A RARE blood-sucking fish said to have been responsible for the deaths of two English kings has been found in a North-East river.
The Environment Agency has confirmed reports from local anglers that the River Wear at Chester-le-Street, County Durham, has become a spawning site for lamprey.
So far the Environment Agency has identified 12 spawning sites, known as redds, which measure up to a metre across, and a total of seven adult Sea Lampreys have been spotted in them.
Scientists are continuing to search for more of the jawless fish as they are extremely rare and provide a good indication of the high quality of the river water.
Paul Frear, Environment Agency fisheries officer, said: "We were thrilled to discover lampreys back in the River Wear as these rare blood-suckers show us that the water quality in the river is very high. Lampreys are extremely selective with their spawning sites and will only nest where the water quality is optimal.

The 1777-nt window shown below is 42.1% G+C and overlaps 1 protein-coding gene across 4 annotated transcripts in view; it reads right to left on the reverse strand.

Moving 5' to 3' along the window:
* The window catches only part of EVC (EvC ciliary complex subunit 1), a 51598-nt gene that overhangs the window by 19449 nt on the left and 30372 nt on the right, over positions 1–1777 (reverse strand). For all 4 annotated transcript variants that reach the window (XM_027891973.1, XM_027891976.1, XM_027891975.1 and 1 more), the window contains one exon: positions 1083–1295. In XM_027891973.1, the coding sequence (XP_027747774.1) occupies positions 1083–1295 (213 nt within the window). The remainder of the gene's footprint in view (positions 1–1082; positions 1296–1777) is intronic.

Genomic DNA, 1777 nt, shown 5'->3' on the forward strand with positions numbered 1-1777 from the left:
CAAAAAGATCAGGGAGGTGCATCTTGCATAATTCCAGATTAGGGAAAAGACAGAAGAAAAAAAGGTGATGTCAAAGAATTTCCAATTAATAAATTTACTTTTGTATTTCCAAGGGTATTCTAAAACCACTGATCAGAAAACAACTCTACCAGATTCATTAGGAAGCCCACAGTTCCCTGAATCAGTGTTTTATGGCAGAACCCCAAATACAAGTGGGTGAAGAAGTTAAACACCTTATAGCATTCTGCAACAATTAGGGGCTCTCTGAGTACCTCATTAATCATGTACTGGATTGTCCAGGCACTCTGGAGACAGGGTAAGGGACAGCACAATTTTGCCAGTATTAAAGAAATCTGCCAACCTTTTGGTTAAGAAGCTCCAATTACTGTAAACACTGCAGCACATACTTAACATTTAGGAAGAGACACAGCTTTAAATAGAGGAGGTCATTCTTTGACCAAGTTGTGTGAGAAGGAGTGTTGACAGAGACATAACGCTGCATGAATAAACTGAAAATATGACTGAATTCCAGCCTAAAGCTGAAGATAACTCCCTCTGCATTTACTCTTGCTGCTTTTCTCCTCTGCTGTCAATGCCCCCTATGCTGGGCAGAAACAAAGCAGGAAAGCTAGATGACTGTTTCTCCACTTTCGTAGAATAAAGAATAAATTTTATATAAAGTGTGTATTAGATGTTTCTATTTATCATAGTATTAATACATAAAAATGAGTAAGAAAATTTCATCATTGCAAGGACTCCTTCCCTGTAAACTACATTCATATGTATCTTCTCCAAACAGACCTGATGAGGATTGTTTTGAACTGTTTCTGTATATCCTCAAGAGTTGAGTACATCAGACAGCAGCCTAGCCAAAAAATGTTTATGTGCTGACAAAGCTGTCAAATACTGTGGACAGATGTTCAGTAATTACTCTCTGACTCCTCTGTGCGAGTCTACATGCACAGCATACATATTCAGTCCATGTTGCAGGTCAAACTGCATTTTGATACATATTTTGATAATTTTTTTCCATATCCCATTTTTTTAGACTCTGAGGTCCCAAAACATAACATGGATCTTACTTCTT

"Today, only three species of this blood-sucking creature remain in Britain and their habitats are protected by an EC directive."
The lamprey is an unusual creature, using its suction-cup like mouth to attach itself to the skin of a fish and rasping away tissue with its sharp probing tongue and teeth.
Outwardly resembling eels, as they have no scales, an adult Lamprey can range from 13 to 100 centimetres long, with large eyes, one nostril on the top of its head and seven gill pores on each side.
During the Middle Ages lampreys were widely eaten by the upper classes throughout Europe, especially during fasting periods since they taste much meatier than other fish.
A "surfeit of Lampreys'' has traditionally been blamed for the deaths of King Henry I and King John who overindulged in them.
The River Wear provides an excellent habitat for these protected creatures and anglers who spot any lampreys are asked to report their sighting to the Environment Agency by e-mailing firstname.lastname@example.org